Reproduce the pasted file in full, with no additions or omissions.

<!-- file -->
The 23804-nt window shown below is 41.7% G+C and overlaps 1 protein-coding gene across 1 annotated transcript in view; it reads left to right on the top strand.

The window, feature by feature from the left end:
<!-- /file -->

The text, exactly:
The 23804-nt window shown below is 41.7% G+C and overlaps 1 protein-coding gene across 1 annotated transcript in view; it reads left to right on the top strand.

The window, feature by feature from the left end: